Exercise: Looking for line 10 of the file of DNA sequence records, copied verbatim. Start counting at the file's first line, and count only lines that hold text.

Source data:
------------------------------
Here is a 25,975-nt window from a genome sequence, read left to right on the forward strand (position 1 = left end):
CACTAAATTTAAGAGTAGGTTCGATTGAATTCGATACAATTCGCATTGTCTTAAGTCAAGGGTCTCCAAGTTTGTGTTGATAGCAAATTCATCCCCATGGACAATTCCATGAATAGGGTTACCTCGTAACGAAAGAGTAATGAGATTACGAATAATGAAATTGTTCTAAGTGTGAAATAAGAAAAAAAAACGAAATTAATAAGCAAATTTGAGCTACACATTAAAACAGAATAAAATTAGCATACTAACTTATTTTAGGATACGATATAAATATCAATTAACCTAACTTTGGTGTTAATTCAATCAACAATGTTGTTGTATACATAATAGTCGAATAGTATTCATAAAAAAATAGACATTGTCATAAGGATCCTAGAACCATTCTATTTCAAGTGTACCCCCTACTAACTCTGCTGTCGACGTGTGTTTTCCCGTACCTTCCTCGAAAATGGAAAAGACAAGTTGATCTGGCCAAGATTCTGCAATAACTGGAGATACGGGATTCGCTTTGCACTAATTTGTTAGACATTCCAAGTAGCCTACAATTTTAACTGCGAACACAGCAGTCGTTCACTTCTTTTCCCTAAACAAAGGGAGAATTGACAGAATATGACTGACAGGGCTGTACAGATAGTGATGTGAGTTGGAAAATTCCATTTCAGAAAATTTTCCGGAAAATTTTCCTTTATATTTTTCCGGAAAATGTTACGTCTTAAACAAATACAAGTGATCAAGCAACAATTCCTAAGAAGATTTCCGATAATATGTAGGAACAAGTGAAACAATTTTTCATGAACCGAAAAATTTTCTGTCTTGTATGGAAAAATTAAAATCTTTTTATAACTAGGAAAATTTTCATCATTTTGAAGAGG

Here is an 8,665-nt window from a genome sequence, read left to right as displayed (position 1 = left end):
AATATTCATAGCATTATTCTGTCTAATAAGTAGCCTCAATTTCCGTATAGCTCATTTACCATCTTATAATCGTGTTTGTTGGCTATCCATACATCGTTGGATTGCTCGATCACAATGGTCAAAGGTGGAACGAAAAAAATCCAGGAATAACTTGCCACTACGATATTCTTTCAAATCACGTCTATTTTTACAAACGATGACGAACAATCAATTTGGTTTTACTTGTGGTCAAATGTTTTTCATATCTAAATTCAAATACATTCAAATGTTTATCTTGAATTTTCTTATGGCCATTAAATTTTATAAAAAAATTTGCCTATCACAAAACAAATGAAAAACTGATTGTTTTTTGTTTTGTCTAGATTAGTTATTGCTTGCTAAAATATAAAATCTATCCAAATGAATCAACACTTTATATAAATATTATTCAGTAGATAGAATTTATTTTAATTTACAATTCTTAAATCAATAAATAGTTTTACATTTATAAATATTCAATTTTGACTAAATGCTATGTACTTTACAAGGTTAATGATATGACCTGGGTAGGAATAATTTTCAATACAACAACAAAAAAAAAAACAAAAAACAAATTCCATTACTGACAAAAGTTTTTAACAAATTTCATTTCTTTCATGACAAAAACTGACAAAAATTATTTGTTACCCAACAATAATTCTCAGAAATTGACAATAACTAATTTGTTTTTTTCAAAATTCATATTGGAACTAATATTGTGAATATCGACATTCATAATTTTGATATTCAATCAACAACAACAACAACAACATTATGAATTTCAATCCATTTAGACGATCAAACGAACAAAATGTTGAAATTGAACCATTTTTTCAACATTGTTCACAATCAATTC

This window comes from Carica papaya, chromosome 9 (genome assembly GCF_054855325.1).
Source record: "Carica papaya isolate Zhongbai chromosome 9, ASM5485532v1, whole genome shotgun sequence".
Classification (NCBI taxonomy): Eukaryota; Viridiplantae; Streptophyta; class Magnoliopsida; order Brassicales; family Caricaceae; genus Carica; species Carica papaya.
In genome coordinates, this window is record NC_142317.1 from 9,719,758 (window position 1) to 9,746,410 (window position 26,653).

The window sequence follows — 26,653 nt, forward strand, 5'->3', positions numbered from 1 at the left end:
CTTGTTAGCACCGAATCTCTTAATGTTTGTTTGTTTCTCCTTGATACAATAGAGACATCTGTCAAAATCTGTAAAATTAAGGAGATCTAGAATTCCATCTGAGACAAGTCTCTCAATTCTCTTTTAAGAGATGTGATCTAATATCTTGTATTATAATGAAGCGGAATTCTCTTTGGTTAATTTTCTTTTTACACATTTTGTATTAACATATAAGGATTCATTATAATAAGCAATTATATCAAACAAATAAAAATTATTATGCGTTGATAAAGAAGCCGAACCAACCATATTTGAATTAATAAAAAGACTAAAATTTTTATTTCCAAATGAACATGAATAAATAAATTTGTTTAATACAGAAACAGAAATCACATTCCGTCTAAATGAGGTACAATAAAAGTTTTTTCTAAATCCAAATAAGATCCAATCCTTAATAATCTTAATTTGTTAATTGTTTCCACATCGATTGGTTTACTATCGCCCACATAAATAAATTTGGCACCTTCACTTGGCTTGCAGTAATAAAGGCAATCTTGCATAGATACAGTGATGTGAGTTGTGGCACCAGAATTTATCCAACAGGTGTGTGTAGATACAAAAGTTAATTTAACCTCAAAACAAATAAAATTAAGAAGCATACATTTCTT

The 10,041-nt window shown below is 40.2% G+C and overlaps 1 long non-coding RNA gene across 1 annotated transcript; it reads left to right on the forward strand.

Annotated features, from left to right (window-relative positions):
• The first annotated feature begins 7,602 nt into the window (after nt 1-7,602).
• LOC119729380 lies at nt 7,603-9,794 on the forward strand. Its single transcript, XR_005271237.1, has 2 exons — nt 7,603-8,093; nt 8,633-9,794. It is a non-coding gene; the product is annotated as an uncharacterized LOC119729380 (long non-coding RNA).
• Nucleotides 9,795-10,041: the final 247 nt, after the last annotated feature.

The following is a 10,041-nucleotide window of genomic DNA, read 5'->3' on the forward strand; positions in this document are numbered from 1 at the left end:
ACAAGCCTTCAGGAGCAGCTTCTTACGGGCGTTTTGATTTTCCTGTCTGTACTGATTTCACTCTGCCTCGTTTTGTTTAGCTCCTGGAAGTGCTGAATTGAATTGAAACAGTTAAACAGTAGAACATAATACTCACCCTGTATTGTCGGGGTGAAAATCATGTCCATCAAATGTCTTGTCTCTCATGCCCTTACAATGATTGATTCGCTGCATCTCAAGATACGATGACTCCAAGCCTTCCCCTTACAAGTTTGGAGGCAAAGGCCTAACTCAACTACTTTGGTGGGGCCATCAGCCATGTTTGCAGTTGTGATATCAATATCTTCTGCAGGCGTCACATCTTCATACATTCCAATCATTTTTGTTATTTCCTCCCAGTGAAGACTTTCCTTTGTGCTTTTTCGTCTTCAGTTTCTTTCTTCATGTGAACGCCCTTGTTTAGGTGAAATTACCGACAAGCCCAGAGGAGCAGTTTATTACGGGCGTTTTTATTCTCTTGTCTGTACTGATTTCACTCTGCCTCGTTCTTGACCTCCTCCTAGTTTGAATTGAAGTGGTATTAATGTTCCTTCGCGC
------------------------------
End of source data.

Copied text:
CTTGTTAGCACCGAATCTCTTAATGTTTGTTTGTTTCTCCTTGATACAATAGAGACATCTGTCAAAATCTGTAAAATTAAGGAGATCTAGAATTCCATCTGAGACAAGTCTCTCAATTCTCTTTTAAGAGATGTGATCTAATATCTTGTATTATAATGAAGCGGAATTCTCTTTGGTTAATTTTCTTTTTACACATTTTGTATTAACATATAAGGATTCATTATAATAAGCAATTATATCAAACAAATAAAAATTATTATGCGTTGATAAAGAAGCCGAACCAACCATATTTGAATTAATAAAAAGACTAAAATTTTTATTTCCAAATGAACATGAATAAATAAATTTGTTTAATACAGAAACAGAAATCACATTCCGTCTAAATGAGGTACAATAAAAGTTTTTTCTAAATCCAAATAAGATCCAATCCTTAATAATCTTAATTTGTTAATTGTTTCCACATCGATTGGTTTACTATCGCCCACATAAATAAATTTGGCACCTTCACTTGGCTTGCAGTAATAAAGGCAATCTTGCATAGATACAGTGATGTGAGTTGTGGCACCAGAATTTATCCAACAGGTGTGTGTAGATACAAAAGTTAATTTAACCTCAAAACAAATAAAATTAAGAAGCATACATTTCTT